Global Fisheries and Climate Change
A story by Tom Zeller at Huffington Post this week highlighted the intersection between climate change and global fisheries. I blogged a couple of weeks ago about the potential impact of climate change on agriculture and livestock production as the world crossed the 400 ppm CO2 barrier. Zeller explores a similar question in the context of fisheries.
The central challenge stems from the fact that the world’s oceans are getting warmer. As a result fish stocks, which had already been under stress from dramatic expansion in fishing (see graphic below) are increasingly under risk of collapse. But, as Zeller points out, scientists are still struggling to get a handle on the exact impact of climate change, which a national conference on fisheries management called “the single greatest challenge facing fisheries managers.” As John Shepherd put it, “Managing fisheries is hard: it’s like managing a forest, in which the trees are invisible and keep moving around.”
There are real economic and social implications associate with these changes. In the United States alone, national commercial fisheries generate some $116 billion in annual sales and employ more than 1 million people. And for poor coastal communities around the world, fish comprise the single most important source of protein. Advances in fishing technology—GPS, sonar, trawling nets, and so on—have enabled commercial fishing vessels to cover greater and greater portions of the world’s oceans, feeding growing global demand for fresh seafood. And as they have done so, an increasing number of fisheries have begun to collapse. Atlantic cod fisheries have already collapsed, and Peruvian anchovies, Bluefin tuna, and Irish sole are all at risk. A 2006 study predicted that by 2048, all current fish and seafood species could collapse.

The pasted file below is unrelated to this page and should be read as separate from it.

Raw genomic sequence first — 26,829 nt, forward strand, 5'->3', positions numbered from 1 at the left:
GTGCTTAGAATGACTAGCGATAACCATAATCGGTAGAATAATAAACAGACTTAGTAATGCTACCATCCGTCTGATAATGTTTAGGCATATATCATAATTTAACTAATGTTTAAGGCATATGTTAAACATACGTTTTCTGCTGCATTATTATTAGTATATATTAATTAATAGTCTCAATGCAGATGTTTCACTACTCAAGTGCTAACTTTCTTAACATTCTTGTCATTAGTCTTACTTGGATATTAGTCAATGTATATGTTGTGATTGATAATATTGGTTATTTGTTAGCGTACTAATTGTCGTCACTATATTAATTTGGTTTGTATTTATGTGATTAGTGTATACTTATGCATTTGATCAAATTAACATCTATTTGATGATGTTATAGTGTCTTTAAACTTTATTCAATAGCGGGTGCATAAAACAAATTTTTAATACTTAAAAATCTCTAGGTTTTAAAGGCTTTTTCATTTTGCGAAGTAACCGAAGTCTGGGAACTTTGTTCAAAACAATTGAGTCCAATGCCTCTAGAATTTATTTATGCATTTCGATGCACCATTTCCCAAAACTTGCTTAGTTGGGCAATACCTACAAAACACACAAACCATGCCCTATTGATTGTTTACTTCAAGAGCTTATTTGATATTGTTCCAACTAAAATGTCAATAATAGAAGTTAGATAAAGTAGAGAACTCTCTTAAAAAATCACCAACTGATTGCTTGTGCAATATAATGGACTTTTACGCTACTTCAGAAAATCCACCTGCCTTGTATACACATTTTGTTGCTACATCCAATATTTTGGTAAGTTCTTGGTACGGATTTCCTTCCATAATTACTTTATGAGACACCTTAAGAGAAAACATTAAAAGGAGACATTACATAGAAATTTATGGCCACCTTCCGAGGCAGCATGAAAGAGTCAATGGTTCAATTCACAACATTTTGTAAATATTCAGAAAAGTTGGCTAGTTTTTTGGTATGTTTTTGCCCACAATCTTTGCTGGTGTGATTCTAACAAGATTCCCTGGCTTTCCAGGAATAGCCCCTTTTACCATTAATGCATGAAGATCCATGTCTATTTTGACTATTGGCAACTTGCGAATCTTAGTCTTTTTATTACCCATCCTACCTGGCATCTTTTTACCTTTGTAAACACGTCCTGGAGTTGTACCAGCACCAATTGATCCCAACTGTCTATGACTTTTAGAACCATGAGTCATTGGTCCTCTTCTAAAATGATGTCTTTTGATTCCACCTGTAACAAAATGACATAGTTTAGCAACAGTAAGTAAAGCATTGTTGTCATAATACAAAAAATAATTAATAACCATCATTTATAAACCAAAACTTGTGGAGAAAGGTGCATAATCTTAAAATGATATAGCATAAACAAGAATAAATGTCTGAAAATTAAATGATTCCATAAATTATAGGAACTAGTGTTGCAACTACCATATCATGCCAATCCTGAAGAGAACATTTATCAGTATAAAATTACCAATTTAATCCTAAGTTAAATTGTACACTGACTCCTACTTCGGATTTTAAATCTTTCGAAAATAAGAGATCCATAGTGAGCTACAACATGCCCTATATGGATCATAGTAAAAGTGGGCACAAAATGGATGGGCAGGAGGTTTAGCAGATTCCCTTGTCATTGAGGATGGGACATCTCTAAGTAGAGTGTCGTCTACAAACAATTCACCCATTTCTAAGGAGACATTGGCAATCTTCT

Climate change, in other words, might just be the proverbial straw that breaks the camel’s back.